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Radio Interview

 

Jeremiah Beck

Station Manager

WIBI

Carlinville, IL

To contact Jeremiah click here

 

 

Jeremiah's "Beautiful History"
Dairy farmer, waiter, factory sanitation worker, telemarketer, radio news director, request show DJ, morning talk show host, WIBI radio since 2005.  I am now the Station Manager and co-host of “A Positive Start to Your Day.”



1. How has WIBI evolved over the last few years?

It’s really been more of an intelligent design by my incredible staff than an evolution.  My Program Director Rob Regal, my Promotions Director G.W. Van Alstine, Ride Home Host Ashton Lee and my Morning Co-Host Lori Brown have helped me craft a ministry that does radio as part of our overall plan to impact lives.  I am most appreciative of the fact that at WIBI we work to implement the things that are often theorized about in consultant meetings.  The overall professional presentation of WIBI has never been better.  The focus on prayer and service has never been more prominent.

 

2. Has WIBI made any changes due to economic situation, been affected in any way?

We have always approached stewardship of the resources God provides us through the listeners with focused seriousness.  That hasn’t changed.  We continue to pray for our audience and their finances.  We’re careful to determine that each expense is necessary and work to make every dollar go as far as can in pursuit of further ministering to families.  Tough economic times have impressed the needs of people on my heart even more than in recent history, and have caused me to truly trust God for His provision.  He is faithful.

 

3. How does WIBI connect locally with markets?

WIBI covers a huge geography – and we are regularly out in the community during holidays and weekends – but we mainly focus on connecting with the individual listener.

 

4. What criteria do you require for a song to be played on WIBI?

My criteria are to let my extremely gifted Music Director Joe Buchanan make the call.  I think I’ve asked him to add about three songs in four years (fortunately they were winners.)  He doesn’t miss many.  Joe’s focus on the research basically boils down to:  “what does she want to hear, and how often does she want to hear it?”

 

5. What kind of promotions work best for Christian radio?

Ones that provide an experience for the listener, or give them a chance to make a difference without having to jump through ridiculous hoops to participate.  Never take for granted that your listener is busy and distracted, but still wants to do the right thing or have a good time.  Keeping it simple has never been better advice than it is right now.

 

6. How do you think Christian Record labels can better serve Christian radio?

In these interesting times I will only say … it’s a challenge for all of us right now to serve consumers who have changed the way they find new music and the methods in which it is delivered.  I pray that great record labels like INO, Centricity, Integrity, Provident and all of the others can continue to find exciting and creative ways to work with Christian radio stations in the future.  I have tremendous respect for the work they’re trying to do in changing times.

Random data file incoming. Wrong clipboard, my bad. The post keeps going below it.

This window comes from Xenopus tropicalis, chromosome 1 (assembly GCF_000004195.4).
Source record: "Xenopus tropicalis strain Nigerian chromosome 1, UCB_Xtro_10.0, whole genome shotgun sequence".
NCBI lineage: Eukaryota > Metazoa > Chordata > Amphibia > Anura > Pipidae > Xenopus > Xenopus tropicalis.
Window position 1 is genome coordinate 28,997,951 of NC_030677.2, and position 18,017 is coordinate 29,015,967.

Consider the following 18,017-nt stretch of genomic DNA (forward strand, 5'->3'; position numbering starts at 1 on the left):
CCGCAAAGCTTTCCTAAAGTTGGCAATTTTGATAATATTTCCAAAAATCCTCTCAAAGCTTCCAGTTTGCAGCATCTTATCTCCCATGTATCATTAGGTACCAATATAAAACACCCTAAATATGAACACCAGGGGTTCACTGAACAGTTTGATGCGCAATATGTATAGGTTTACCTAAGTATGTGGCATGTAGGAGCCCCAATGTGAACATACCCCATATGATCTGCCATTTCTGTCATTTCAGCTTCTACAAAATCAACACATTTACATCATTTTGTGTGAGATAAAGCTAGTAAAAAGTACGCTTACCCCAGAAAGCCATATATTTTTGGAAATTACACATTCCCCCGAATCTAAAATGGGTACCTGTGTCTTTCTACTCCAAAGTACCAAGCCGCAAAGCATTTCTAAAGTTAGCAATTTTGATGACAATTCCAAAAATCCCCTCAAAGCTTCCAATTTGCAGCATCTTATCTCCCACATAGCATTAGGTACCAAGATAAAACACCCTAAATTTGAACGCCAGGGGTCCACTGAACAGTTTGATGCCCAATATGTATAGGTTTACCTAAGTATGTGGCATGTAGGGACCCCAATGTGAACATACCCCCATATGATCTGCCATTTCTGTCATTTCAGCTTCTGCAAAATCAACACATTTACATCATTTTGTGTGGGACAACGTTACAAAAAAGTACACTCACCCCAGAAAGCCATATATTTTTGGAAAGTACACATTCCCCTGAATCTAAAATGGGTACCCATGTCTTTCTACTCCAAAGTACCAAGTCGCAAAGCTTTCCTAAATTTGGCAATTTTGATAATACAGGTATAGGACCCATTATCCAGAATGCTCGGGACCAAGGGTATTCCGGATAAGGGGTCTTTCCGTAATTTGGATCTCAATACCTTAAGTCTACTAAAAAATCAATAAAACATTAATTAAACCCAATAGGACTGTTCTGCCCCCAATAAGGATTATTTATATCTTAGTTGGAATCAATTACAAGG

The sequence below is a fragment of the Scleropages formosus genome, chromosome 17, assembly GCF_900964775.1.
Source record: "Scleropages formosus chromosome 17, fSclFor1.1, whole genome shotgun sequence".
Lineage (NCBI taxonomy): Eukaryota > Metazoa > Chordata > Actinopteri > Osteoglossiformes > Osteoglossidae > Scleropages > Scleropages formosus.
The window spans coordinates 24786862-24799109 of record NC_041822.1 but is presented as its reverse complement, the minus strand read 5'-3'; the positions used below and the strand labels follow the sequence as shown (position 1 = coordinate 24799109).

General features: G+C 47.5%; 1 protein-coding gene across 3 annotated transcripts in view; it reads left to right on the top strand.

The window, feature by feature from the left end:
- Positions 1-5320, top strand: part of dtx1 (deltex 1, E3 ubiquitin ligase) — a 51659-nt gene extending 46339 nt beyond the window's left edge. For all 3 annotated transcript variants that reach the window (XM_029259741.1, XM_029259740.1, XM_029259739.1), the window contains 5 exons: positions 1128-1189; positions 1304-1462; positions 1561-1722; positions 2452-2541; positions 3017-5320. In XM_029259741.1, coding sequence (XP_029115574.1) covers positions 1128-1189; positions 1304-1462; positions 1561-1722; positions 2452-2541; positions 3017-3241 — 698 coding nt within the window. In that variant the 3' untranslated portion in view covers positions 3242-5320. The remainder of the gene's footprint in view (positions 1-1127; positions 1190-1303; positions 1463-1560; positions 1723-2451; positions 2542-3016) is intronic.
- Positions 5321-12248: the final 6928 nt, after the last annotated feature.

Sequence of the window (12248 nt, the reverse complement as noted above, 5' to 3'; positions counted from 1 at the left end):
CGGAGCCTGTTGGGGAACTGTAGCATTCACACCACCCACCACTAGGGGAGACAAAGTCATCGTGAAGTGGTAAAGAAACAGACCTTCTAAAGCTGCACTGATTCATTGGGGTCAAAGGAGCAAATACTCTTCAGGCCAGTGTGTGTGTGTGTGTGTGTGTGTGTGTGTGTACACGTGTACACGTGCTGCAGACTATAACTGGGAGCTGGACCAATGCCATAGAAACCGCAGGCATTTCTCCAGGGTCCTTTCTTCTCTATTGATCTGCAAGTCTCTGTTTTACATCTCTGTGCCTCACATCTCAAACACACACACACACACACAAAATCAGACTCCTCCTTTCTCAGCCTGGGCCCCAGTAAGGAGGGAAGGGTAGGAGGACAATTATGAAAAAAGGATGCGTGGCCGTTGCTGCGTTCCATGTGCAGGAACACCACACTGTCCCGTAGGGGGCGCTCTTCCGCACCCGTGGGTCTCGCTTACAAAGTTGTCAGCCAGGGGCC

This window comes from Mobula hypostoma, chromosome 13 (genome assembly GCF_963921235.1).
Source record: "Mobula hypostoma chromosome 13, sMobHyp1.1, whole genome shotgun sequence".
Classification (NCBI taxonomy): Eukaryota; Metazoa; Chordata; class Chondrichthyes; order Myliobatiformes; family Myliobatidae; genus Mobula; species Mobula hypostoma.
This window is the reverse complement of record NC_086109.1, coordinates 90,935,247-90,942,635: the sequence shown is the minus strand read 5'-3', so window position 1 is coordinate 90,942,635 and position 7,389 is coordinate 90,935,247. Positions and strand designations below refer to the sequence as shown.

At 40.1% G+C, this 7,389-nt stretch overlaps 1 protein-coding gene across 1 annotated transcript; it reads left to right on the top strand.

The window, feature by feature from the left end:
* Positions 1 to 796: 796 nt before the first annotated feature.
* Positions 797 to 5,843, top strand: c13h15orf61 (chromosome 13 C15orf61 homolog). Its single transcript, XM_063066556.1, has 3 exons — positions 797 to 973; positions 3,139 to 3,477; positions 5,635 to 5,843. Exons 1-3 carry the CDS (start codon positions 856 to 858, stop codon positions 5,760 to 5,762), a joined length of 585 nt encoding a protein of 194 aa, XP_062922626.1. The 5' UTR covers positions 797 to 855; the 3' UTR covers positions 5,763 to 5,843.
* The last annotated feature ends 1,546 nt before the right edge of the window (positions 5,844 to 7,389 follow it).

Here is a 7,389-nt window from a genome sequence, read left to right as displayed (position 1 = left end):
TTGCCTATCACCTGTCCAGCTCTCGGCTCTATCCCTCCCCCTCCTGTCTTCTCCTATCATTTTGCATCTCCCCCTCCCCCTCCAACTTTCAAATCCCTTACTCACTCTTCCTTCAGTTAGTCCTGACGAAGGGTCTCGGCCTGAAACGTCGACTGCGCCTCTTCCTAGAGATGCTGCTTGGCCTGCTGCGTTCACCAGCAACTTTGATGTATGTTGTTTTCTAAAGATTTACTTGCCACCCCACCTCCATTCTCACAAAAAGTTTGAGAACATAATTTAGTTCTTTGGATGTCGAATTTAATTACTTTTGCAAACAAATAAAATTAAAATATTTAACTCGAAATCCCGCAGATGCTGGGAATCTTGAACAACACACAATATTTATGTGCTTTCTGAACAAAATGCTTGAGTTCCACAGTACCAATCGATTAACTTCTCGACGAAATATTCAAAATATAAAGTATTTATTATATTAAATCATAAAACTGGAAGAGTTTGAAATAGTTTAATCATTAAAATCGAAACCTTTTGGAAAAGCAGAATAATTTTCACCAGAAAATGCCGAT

7. In your opinion what are the biggest obstacles facing Christian radio today?

I don’t know if it’s an obstacle – more of a challenge really – but creating radio formats and outlets for the Millennial Generation is on my mind quite often.  Younger people are not choosing radio as often for entertainment / ministry.  There is a fracturing of the marketplace with online resources.  It also means that finding new, younger on-air talent is becoming more difficult.  Not impossible, but a challenge.  How do we take this challenge and form into a growth opportunity?

 

8. What do you believe is the primary role of the Christian radio air personality?

First – transparent “friend.”  The word friend gets thrown around a fair amount, and it’s not realistic to think that we can be every listener’s friend.  However, being open and genuine with your life and your struggles is ministry and offers a friend-like connection.  Second – unique content provider.  People like interesting people.  They are also expecting to be entertained.  That doesn’t mean simply goofy radio stuff (although neglecting that will hurt you.)  It just means (radio cliché alert) being real and compelling as you offer your unique perspective and experiences.  Third – listener elevator.  You should always seek while entertaining and befriending to promote your listener to a level of importance on your show that is ultimately above you and the host(s).

 

9. What (if any) Christian radio stations do you consider as innovators today?

It would probably been unfair to point out any stations since there are thousands of great people at great stations in our industry toiling away unrecognized while the same big boys always get the mentions (and those big boys are doing incredible work too, don’t read into that please …) Mark Ramsey is out there on the edge thinking up some pretty cool stuff.  Let me say with a wink – I may be jealous of Brant Hansen and what WAY-FM lets him get away with every morning.

 

10. Where do you see Christian radio in 5 years?

Thriving as secular commercial stations continue to misunderstand the value of relationships.

 

 

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